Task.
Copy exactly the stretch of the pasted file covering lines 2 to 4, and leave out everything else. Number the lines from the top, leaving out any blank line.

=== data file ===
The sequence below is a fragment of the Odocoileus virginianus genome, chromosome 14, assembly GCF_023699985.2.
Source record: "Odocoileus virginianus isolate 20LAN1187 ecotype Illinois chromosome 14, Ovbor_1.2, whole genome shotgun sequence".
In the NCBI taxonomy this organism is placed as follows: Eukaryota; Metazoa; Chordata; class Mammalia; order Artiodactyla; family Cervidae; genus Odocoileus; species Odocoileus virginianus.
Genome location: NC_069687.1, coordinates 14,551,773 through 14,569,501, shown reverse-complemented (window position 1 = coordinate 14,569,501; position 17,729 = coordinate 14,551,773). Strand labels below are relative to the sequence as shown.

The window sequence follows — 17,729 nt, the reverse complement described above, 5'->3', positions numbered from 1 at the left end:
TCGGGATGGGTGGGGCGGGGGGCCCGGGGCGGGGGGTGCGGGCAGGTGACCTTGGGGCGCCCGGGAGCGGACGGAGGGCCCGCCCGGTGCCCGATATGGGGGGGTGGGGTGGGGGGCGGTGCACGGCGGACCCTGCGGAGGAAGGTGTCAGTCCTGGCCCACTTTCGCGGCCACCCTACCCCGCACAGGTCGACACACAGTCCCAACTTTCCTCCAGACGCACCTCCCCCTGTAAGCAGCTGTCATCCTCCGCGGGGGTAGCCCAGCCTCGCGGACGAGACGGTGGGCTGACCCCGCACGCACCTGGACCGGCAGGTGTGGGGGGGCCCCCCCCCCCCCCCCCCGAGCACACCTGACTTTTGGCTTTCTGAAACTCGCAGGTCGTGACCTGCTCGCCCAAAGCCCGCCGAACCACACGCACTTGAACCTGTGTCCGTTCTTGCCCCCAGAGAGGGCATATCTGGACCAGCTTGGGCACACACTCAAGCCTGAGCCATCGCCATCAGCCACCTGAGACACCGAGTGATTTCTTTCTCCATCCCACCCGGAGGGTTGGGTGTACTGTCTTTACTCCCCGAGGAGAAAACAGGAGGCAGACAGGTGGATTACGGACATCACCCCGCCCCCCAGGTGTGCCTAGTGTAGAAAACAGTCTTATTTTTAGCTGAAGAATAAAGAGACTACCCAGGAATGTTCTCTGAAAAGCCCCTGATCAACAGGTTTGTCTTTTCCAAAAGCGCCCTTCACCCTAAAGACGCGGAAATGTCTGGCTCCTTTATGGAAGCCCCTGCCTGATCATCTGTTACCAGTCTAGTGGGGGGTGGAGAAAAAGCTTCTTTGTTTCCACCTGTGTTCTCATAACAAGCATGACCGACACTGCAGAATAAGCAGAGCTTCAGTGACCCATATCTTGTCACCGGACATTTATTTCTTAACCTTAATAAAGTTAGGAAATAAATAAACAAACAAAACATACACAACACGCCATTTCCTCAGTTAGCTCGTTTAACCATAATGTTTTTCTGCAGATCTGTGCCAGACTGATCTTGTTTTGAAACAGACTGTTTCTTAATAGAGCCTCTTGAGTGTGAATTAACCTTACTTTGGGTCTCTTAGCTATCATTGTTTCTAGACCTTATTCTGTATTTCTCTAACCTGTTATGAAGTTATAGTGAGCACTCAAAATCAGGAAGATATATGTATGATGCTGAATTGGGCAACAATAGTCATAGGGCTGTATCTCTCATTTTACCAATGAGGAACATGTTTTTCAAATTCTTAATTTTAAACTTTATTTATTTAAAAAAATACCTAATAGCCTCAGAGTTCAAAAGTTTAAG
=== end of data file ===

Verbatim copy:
Source record: "Odocoileus virginianus isolate 20LAN1187 ecotype Illinois chromosome 14, Ovbor_1.2, whole genome shotgun sequence".
In the NCBI taxonomy this organism is placed as follows: Eukaryota; Metazoa; Chordata; class Mammalia; order Artiodactyla; family Cervidae; genus Odocoileus; species Odocoileus virginianus.
Genome location: NC_069687.1, coordinates 14,551,773 through 14,569,501, shown reverse-complemented (window position 1 = coordinate 14,569,501; position 17,729 = coordinate 14,551,773). Strand labels below are relative to the sequence as shown.